Leon Da Modena (Ben-isaac Ben-mordecai)

Leon Da Modena (Ben-Isaac Ben-Mordecai), also called Jehudah Arje Modanese, one of the most celebrated Italian rabbis, the Jewish John Knox of the 16th century in Italy, was born in Venice April 23, 1571, of an ancient and literary family, originally from France. Leon displayed his talents and extraordinary intellectual endowments at a most tender age. The Sabbatic lesson, SEE HAPHTARAH, it is said, he read before the whole congregation in the synagogue when he was only two and a half years old, and he began to preach (דרשן) when he had scarce reached the age of ten. At thirteen Leon came before the public with a treatise against gambling with dice and cards (entitled סור מירע, first published in 1596, and reprinted in French, Latin, and German), and thus active, and retaining all the vigor and elasticity of youth, he remained through life, though- subjected to great suffering by the great misfortune of passing his days by the side of an insane wife, and by following his promising sons to an early grave. With a genius so fertile, and a mind so swell endowed, coupled with a thirst for learning and devotedness to Biblical literature and exegesis, master of the Latin, Italian, and Hebrew, he surveyed the whole theological and philosophical field with ease, and became the author of numerous poetical, liturgical, ethical, doctrinal, polemical, and exegetical works. Unfortunately, however, for Leon Modena, he was fickle in mind, and both to adhere long to one opinion, in consequence of which we find him today the decided exponent of Mosaism, tomorrow the staunch defender of Rabbinism, the next day in favor of a total abrogation of the whole ceremonial law, and perhaps on the day following an apologist for Christianity, because, as he expressed it, Judaism formed its base. Both the orthodox and liberal Jews claim Leon as the exponent of their doctrines; but we think that justly he can be claimed only by the Reformed Jewish Church, for his masterpiece is, after all, the Kol Sakol (קול שכל), the existence of which was long known, but it was only in the present century that the MS. was discovered in the library of the duke of Parma. It was then drawn from its hiding-place, and was published under the supervision of the late rabbi Reggio in בחינת הקבלה (Gorz, 1852); an English translation appeared in The Jewish Tines (New York), in the last numbers of 1871. This work contains a concise and terse exposition of the religious philosophy of Judaism, and of the ideas embodied in the various ceremonial practices, and is written from a most liberal stand-point. He also wrote

בן דבד, a treatise on Metempsychosis, in which he takes ground against the Cabalists (published in רעם קנים, p. 61 sq.): — Hebrew and Italian Dictionary, called גלות יהודה ("The Captivity of Judah"), or פשר דבר ("Explanation of Words"), in which he explains in Italian all the difficult expressions in the Hebrew Bible, and which is preceded by grammatical rules (Venice, 1612; Padua, 1640; also printed in the margin of the Hebrew Bibles published for the use of the Italian Jews, following the order of the canonical books): — Rabbiiical and Italian Vocabulary, called פי אריה ("The Lion's Mouth"), of which the Italian title is Raccolta delle voci Rabin. non Hebr. ne Chald., etc. (Padua, 1640; appended to the preceding work; afterwards printed separately in Venice, 1648): — A polemical treatise against the Cabalists, whom he despised and derided, on the genuineness of their interpretation of the Pentateuch (Sochr), entitled נוהם ספר ארי (edited by Dr. Fürst, Leipzic, 1840): — Historia dei Riti Hebraici ed observanza degli Hebrei di questi tempi,or the history of the rites, customs, and manner of lifeof the Jews, consisting of thirteen hapters, and writtenin Italian (Paris, 1637; in a revised form,Venice, 1638).This celebrated and most useful manual was translatedinto English by Edmund Chilmead (Lond. 1650); andalso edited by Simon Ocklev, under the title History of the present Jews throughout the World (London, 1707), in Picard's Ceremonies and Religious Custons of the various Nations of the known World, vol. 1 (London, 1733); into French by father Simon, who prefaced it with an elaborate account of the Karaites and Samaritans (Par. 1674); into Dutch (Amsterd. 1683), and into Latin by Grosgebauer, Historia rituum Judaeorum (Frankfort-on-the-Main, 1693): — Commentary on the Books of Samuel: — Commentary on the five Megilloth, i.e. the Song of Songs, Ruth, Lamentations, Ecclesiastes, and Esther: — Commentary on the Psalms: — Commentary on Proverbs: — Commentary on the Sabbatic Lessons: — and a polemical work against Christianity, entitled מגן וחרב; but several of these works have not as yet been published. Leo died in Venice, where he was chief rabbi, in 1648. See his autobiography, entitled היי יהידה, extant only in MS., from which extracts were made by Carmoly. Rev. Orientale (1842), p. 49 sq., and Reggio, בחינת הקבלה. (1852); Fürst, Bibl. Judaica, 2:383 sq.; Steinschneider, Catalogus Libr. Hebr. in Fibl. Bodleiana, col. 1345-56; Der Israelitische Volkslehrer (Frankfort-on-the-Main, 1854), 4:91 sq., 186 sq., 247 sq.; 1855, v. 396 sq.; Geiger, in Liebermann's Volkskalender-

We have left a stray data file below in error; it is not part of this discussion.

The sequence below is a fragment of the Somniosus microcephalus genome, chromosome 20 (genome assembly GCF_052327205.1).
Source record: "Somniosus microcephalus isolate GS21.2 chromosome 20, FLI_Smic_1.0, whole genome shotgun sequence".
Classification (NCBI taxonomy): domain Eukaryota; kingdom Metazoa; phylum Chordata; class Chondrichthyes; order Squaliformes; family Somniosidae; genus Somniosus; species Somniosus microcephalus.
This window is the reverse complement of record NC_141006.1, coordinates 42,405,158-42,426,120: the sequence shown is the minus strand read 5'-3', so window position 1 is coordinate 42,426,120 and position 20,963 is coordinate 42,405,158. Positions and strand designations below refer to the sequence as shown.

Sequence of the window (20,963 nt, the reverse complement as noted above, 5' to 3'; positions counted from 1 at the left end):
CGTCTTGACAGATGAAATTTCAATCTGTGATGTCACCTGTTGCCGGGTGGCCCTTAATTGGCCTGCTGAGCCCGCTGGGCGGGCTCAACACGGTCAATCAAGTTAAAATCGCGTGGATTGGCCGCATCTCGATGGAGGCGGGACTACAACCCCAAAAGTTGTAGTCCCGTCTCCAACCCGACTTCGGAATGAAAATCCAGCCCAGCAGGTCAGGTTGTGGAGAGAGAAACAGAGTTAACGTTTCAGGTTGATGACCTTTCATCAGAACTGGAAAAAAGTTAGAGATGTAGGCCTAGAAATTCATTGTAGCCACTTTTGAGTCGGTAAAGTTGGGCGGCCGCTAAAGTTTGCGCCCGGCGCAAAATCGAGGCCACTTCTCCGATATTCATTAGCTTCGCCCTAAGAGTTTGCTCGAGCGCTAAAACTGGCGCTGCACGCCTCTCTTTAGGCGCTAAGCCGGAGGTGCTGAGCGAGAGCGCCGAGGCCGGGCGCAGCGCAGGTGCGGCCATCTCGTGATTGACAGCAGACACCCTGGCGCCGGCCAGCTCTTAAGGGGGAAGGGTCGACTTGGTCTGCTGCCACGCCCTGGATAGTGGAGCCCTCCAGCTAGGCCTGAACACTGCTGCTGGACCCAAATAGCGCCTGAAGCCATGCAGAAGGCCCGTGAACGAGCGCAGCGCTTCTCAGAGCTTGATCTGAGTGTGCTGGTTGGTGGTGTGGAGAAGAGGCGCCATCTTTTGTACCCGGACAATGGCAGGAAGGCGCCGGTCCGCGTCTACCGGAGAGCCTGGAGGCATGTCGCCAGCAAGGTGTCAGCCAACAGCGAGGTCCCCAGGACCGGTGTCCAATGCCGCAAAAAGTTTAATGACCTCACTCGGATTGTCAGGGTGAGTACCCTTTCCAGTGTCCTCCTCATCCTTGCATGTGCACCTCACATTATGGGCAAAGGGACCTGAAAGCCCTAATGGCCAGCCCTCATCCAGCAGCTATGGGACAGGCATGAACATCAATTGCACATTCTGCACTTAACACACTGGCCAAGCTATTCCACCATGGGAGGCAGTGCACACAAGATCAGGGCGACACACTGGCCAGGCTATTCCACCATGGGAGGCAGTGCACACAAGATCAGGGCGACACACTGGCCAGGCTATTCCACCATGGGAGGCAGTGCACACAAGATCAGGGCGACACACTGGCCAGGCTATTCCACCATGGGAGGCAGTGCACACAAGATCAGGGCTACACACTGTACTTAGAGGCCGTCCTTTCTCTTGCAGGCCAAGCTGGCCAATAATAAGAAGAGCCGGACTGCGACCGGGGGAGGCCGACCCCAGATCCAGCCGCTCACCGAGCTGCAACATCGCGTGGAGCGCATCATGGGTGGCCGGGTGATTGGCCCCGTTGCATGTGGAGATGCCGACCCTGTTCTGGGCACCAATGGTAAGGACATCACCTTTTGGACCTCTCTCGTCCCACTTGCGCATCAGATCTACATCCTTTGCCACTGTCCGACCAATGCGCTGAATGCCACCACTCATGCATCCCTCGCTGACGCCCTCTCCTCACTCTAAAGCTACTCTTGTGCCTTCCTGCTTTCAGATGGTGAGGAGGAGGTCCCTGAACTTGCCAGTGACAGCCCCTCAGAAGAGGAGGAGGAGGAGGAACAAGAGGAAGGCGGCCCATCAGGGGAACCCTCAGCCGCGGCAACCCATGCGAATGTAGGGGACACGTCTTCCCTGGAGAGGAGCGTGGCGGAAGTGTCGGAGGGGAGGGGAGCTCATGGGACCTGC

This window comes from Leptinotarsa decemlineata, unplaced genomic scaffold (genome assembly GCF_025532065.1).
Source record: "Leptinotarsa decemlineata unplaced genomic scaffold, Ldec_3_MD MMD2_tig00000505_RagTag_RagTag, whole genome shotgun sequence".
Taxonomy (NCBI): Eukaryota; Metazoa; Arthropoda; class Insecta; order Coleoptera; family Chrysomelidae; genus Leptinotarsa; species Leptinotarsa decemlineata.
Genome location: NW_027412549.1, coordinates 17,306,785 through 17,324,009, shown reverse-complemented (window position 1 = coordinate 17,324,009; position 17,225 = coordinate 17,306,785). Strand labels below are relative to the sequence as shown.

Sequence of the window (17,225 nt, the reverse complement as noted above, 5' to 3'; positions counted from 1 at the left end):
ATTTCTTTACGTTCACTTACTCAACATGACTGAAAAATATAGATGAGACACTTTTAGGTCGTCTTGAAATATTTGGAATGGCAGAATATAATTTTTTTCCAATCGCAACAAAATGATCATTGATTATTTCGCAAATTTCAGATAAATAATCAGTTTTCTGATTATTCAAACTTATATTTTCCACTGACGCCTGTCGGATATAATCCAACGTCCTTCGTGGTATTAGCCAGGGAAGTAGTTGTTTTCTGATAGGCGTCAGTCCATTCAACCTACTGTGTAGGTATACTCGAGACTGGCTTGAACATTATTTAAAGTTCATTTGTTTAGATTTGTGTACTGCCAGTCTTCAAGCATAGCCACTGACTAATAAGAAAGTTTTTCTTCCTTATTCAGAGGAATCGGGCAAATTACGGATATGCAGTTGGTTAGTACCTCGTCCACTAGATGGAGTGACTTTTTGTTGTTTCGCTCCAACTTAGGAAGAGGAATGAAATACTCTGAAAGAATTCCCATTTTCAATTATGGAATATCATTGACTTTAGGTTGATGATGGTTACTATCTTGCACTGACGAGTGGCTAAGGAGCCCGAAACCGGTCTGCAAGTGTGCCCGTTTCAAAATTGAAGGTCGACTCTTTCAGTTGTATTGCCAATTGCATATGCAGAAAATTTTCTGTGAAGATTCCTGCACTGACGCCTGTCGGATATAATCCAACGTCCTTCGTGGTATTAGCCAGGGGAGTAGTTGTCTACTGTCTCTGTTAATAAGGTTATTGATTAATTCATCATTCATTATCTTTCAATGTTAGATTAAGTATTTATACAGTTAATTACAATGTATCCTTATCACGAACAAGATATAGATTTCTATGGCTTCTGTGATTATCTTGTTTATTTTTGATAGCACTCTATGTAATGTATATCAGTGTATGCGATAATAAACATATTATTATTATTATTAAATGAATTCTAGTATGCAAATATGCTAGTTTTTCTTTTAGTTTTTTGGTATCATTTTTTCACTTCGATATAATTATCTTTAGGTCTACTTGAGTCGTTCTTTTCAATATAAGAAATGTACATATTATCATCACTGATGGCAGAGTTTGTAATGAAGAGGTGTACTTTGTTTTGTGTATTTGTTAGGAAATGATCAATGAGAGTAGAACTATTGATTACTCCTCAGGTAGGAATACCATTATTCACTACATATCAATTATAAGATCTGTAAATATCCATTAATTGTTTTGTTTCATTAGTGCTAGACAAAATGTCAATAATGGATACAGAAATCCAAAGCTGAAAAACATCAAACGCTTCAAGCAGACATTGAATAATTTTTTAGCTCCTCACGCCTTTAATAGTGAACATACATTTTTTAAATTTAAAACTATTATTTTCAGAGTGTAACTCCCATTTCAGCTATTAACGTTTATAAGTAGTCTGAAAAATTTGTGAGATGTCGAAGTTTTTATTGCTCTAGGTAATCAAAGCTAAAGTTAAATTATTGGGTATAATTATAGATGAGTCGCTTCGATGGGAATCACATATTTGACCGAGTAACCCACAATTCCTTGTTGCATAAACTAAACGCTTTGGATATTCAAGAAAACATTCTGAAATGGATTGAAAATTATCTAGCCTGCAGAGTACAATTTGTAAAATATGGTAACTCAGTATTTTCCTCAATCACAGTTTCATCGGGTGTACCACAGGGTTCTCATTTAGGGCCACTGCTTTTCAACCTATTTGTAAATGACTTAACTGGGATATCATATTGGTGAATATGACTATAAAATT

Jahrbuch, 1856; Gratz, Gesch. d. Juden, 10:141 sq.; Kitto, Cyclop. Bibl. Lit. vol. 2, s.v.

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